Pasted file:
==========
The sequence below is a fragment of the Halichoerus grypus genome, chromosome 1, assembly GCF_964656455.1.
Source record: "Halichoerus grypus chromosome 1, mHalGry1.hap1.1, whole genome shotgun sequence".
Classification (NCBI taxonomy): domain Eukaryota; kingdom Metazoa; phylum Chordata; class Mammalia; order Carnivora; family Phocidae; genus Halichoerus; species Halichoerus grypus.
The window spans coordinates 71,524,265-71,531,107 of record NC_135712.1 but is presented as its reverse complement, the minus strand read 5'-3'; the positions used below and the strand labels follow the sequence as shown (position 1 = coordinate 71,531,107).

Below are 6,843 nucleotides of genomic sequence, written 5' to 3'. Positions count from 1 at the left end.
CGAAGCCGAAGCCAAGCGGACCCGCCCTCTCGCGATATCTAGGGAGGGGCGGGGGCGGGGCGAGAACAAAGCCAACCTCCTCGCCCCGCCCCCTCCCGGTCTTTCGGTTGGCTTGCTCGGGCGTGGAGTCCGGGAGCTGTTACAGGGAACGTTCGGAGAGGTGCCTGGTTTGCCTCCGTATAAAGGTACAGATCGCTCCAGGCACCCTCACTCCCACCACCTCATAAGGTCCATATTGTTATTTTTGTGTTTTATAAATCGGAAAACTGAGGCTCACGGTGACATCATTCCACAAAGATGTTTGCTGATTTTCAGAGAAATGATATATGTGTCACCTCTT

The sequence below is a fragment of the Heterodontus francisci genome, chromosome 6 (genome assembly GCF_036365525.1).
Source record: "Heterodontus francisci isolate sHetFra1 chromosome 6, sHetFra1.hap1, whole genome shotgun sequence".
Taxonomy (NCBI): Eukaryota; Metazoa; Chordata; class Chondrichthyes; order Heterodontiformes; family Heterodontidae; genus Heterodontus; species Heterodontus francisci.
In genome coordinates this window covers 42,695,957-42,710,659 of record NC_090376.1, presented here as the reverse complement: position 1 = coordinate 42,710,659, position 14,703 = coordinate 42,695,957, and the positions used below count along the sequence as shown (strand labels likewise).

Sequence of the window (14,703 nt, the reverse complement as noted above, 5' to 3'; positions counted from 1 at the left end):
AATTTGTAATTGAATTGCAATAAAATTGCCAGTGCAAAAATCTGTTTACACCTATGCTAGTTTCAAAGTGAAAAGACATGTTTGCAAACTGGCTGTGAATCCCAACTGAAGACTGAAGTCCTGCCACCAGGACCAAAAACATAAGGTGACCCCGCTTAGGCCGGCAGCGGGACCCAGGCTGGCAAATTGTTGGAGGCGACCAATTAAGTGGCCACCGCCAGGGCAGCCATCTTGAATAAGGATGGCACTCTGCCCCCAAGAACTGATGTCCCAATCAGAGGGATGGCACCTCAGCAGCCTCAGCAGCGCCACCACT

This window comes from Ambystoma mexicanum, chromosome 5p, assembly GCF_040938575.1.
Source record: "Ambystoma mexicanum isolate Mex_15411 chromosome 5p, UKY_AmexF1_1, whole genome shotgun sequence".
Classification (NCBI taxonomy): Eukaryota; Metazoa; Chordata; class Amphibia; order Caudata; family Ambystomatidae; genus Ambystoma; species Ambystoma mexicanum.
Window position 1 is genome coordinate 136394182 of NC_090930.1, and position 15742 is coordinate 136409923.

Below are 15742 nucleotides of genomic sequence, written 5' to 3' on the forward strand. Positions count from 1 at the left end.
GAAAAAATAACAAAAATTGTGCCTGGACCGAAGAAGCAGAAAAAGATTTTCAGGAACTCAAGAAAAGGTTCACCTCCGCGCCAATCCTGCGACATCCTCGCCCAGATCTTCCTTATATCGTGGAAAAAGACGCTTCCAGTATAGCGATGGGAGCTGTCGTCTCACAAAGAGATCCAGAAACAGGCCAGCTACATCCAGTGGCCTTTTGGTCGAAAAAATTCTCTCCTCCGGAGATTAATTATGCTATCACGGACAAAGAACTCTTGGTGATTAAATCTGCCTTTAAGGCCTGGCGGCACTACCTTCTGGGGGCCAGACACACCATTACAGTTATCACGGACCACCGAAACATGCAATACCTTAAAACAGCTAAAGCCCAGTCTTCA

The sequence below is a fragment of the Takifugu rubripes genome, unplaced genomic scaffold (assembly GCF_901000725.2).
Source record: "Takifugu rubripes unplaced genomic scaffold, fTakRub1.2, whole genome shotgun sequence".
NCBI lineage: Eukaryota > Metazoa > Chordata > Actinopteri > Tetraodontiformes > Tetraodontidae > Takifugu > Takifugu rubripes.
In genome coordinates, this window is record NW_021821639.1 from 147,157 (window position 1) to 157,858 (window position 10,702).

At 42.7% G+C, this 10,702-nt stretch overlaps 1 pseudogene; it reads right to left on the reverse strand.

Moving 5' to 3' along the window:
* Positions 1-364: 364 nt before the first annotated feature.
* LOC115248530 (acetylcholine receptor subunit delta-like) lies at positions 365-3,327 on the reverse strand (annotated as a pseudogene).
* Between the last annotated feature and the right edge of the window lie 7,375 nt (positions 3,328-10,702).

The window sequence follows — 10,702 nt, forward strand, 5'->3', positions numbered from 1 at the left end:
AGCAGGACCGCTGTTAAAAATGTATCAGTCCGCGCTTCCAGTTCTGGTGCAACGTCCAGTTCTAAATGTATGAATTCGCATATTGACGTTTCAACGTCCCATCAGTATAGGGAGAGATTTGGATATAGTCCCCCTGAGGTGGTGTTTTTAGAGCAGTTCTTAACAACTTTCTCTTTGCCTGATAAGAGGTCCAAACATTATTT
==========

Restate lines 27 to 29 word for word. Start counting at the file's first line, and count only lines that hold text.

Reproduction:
* Between the last annotated feature and the right edge of the window lie 7,375 nt (positions 3,328-10,702).

The window sequence follows — 10,702 nt, forward strand, 5'->3', positions numbered from 1 at the left end:
AGCAGGACCGCTGTTAAAAATGTATCAGTCCGCGCTTCCAGTTCTGGTGCAACGTCCAGTTCTAAATGTATGAATTCGCATATTGACGTTTCAACGTCCCATCAGTATAGGGAGAGATTTGGATATAGTCCCCCTGAGGTGGTGTTTTTAGAGCAGTTCTTAACAACTTTCTCTTTGCCTGATAAGAGGTCCAAACATTATTT